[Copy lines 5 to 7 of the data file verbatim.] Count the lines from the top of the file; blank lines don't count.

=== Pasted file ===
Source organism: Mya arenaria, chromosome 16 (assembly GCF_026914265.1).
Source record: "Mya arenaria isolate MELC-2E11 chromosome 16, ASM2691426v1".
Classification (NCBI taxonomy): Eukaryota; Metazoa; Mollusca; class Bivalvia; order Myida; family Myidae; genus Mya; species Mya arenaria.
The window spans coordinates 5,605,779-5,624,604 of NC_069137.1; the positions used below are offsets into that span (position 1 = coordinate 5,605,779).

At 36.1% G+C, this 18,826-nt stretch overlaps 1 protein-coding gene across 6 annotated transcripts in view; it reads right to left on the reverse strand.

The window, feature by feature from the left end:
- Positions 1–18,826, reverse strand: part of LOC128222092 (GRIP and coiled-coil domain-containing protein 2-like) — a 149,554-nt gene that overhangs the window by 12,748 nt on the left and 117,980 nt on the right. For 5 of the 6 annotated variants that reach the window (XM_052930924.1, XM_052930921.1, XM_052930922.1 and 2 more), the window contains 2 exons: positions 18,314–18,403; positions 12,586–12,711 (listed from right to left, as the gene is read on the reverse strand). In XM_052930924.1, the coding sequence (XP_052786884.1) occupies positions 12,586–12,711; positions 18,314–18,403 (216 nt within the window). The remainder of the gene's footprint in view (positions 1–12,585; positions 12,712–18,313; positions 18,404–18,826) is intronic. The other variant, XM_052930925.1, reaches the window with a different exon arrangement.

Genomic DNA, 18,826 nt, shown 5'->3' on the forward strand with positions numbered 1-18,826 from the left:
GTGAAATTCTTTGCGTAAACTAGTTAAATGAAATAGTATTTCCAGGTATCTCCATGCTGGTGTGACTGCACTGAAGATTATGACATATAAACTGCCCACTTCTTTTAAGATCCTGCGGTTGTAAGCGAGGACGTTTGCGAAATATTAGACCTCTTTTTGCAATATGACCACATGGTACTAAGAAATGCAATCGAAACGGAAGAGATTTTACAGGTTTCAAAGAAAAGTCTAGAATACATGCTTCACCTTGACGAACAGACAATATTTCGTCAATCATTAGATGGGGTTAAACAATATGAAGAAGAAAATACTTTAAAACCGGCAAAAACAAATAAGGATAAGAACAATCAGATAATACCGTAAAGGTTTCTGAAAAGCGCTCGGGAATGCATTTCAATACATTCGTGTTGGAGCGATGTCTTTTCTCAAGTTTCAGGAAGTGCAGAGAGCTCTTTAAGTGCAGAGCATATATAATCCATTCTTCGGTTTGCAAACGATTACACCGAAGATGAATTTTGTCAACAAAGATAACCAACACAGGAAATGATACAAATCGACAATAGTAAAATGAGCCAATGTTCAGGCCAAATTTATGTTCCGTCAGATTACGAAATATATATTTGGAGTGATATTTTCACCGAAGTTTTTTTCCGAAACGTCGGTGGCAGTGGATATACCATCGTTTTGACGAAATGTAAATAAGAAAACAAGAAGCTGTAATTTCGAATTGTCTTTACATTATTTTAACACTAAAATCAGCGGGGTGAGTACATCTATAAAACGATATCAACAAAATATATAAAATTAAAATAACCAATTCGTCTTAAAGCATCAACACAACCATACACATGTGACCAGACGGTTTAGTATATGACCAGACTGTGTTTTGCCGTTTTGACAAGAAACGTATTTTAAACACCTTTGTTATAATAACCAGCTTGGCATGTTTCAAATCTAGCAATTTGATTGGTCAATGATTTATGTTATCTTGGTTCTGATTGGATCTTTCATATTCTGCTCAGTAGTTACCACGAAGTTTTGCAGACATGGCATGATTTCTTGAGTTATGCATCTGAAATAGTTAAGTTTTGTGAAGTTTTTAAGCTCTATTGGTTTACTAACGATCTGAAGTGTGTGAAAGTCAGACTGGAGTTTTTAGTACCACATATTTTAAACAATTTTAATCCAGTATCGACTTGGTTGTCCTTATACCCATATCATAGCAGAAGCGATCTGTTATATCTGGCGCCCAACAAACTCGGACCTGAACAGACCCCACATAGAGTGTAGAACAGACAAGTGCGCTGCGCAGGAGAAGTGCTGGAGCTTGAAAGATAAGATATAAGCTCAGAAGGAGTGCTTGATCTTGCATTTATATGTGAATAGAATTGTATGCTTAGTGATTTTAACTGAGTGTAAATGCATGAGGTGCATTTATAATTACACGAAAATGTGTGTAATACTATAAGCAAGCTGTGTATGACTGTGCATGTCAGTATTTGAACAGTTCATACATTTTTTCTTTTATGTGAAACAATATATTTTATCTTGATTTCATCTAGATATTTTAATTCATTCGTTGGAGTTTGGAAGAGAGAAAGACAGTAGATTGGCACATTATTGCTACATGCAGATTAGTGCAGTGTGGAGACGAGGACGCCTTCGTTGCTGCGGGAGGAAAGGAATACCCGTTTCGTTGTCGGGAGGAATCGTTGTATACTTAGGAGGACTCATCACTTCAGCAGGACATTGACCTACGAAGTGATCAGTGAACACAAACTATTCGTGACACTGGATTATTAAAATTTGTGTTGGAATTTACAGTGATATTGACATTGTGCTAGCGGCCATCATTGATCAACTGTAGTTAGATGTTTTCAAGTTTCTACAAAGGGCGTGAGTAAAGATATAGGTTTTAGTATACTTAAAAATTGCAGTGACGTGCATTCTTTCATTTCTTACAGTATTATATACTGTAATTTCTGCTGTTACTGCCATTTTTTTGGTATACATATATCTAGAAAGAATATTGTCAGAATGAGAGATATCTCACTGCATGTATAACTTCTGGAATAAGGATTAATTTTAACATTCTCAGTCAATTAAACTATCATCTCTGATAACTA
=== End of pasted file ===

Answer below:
At 36.1% G+C, this 18,826-nt stretch overlaps 1 protein-coding gene across 6 annotated transcripts in view; it reads right to left on the reverse strand.

The window, feature by feature from the left end:
- Positions 1–18,826, reverse strand: part of LOC128222092 (GRIP and coiled-coil domain-containing protein 2-like) — a 149,554-nt gene that overhangs the window by 12,748 nt on the left and 117,980 nt on the right. For 5 of the 6 annotated variants that reach the window (XM_052930924.1, XM_052930921.1, XM_052930922.1 and 2 more), the window contains 2 exons: positions 18,314–18,403; positions 12,586–12,711 (listed from right to left, as the gene is read on the reverse strand). In XM_052930924.1, the coding sequence (XP_052786884.1) occupies positions 12,586–12,711; positions 18,314–18,403 (216 nt within the window). The remainder of the gene's footprint in view (positions 1–12,585; positions 12,712–18,313; positions 18,404–18,826) is intronic. The other variant, XM_052930925.1, reaches the window with a different exon arrangement.